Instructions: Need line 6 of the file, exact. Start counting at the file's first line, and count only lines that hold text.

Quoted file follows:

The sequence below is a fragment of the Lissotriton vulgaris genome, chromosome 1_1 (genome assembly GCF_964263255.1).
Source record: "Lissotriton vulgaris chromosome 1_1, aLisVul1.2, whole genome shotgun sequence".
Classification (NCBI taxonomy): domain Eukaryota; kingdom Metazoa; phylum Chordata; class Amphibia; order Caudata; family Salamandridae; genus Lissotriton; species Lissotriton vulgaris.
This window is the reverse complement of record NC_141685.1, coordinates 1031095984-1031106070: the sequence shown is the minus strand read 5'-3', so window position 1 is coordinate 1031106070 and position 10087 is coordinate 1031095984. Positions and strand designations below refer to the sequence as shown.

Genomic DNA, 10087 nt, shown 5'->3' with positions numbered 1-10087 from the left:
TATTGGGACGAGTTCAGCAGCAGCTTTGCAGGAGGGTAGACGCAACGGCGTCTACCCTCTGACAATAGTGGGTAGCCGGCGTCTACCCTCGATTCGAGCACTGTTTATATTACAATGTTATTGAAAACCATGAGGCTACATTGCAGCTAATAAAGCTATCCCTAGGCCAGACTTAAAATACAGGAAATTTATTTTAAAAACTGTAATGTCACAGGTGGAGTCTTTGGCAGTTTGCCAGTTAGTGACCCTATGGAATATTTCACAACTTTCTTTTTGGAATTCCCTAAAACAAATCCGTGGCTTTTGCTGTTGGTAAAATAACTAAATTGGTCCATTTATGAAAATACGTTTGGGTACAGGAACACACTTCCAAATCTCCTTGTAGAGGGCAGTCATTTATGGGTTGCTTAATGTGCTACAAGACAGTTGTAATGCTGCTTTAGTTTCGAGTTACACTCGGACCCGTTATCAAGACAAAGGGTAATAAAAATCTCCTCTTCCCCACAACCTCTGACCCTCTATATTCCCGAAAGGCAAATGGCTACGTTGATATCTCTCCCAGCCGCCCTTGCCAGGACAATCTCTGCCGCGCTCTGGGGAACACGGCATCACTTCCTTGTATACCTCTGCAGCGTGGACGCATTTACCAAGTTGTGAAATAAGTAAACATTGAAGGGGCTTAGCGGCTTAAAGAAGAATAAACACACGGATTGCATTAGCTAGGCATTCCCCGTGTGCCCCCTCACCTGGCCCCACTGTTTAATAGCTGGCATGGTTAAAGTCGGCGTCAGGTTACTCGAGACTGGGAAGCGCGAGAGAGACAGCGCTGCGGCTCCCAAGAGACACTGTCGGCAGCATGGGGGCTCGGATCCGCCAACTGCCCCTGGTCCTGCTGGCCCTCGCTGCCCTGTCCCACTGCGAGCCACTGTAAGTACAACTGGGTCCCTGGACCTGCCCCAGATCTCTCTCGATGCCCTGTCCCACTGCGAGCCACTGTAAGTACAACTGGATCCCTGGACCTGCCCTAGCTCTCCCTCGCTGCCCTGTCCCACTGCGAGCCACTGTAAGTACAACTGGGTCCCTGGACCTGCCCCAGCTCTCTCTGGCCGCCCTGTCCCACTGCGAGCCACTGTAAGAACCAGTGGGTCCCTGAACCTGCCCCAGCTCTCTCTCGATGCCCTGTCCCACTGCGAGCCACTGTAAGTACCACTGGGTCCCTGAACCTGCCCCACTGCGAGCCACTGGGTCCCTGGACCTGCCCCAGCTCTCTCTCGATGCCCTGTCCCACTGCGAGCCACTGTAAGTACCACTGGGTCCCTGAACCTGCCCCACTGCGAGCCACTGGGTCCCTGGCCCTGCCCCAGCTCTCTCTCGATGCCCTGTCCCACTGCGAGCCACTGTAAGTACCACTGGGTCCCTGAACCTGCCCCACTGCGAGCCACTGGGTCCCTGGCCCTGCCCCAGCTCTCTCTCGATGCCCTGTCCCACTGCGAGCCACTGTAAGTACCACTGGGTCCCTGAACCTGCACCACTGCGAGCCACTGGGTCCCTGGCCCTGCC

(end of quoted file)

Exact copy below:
TATTGGGACGAGTTCAGCAGCAGCTTTGCAGGAGGGTAGACGCAACGGCGTCTACCCTCTGACAATAGTGGGTAGCCGGCGTCTACCCTCGATTCGAGCACTGTTTATATTACAATGTTATTGAAAACCATGAGGCTACATTGCAGCTAATAAAGCTATCCCTAGGCCAGACTTAAAATACAGGAAATTTATTTTAAAAACTGTAATGTCACAGGTGGAGTCTTTGGCAGTTTGCCAGTTAGTGACCCTATGGAATATTTCACAACTTTCTTTTTGGAATTCCCTAAAACAAATCCGTGGCTTTTGCTGTTGGTAAAATAACTAAATTGGTCCATTTATGAAAATACGTTTGGGTACAGGAACACACTTCCAAATCTCCTTGTAGAGGGCAGTCATTTATGGGTTGCTTAATGTGCTACAAGACAGTTGTAATGCTGCTTTAGTTTCGAGTTACACTCGGACCCGTTATCAAGACAAAGGGTAATAAAAATCTCCTCTTCCCCACAACCTCTGACCCTCTATATTCCCGAAAGGCAAATGGCTACGTTGATATCTCTCCCAGCCGCCCTTGCCAGGACAATCTCTGCCGCGCTCTGGGGAACACGGCATCACTTCCTTGTATACCTCTGCAGCGTGGACGCATTTACCAAGTTGTGAAATAAGTAAACATTGAAGGGGCTTAGCGGCTTAAAGAAGAATAAACACACGGATTGCATTAGCTAGGCATTCCCCGTGTGCCCCCTCACCTGGCCCCACTGTTTAATAGCTGGCATGGTTAAAGTCGGCGTCAGGTTACTCGAGACTGGGAAGCGCGAGAGAGACAGCGCTGCGGCTCCCAAGAGACACTGTCGGCAGCATGGGGGCTCGGATCCGCCAACTGCCCCTGGTCCTGCTGGCCCTCGCTGCCCTGTCCCACTGCGAGCCACTGTAAGTACAACTGGGTCCCTGGACCTGCCCCAGATCTCTCTCGATGCCCTGTCCCACTGCGAGCCACTGTAAGTACAACTGGATCCCTGGACCTGCCCTAGCTCTCCCTCGCTGCCCTGTCCCACTGCGAGCCACTGTAAGTACAACTGGGTCCCTGGACCTGCCCCAGCTCTCTCTGGCCGCCCTGTCCCACTGCGAGCCACTGTAAGAACCAGTGGGTCCCTGAACCTGCCCCAGCTCTCTCTCGATGCCCTGTCCCACTGCGAGCCACTGTAAGTACCACTGGGTCCCTGAACCTGCCCCACTGCGAGCCACTGGGTCCCTGGACCTGCCCCAGCTCTCTCTCGATGCCCTGTCCCACTGCGAGCCACTGTAAGTACCACTGGGTCCCTGAACCTGCCCCACTGCGAGCCACTGGGTCCCTGGCCCTGCCCCAGCTCTCTCTCGATGCCCTGTCCCACTGCGAGCCACTGTAAGTACCACTGGGTCCCTGAACCTGCCCCACTGCGAGCCACTGGGTCCCTGGCCCTGCCCCAGCTCTCTCTCGATGCCCTGTCCCACTGCGAGCCACTGTAAGTACCACTGGGTCCCTGAACCTGCACCACTGCGAGCCACTGGGTCCCTGGCCCTGCC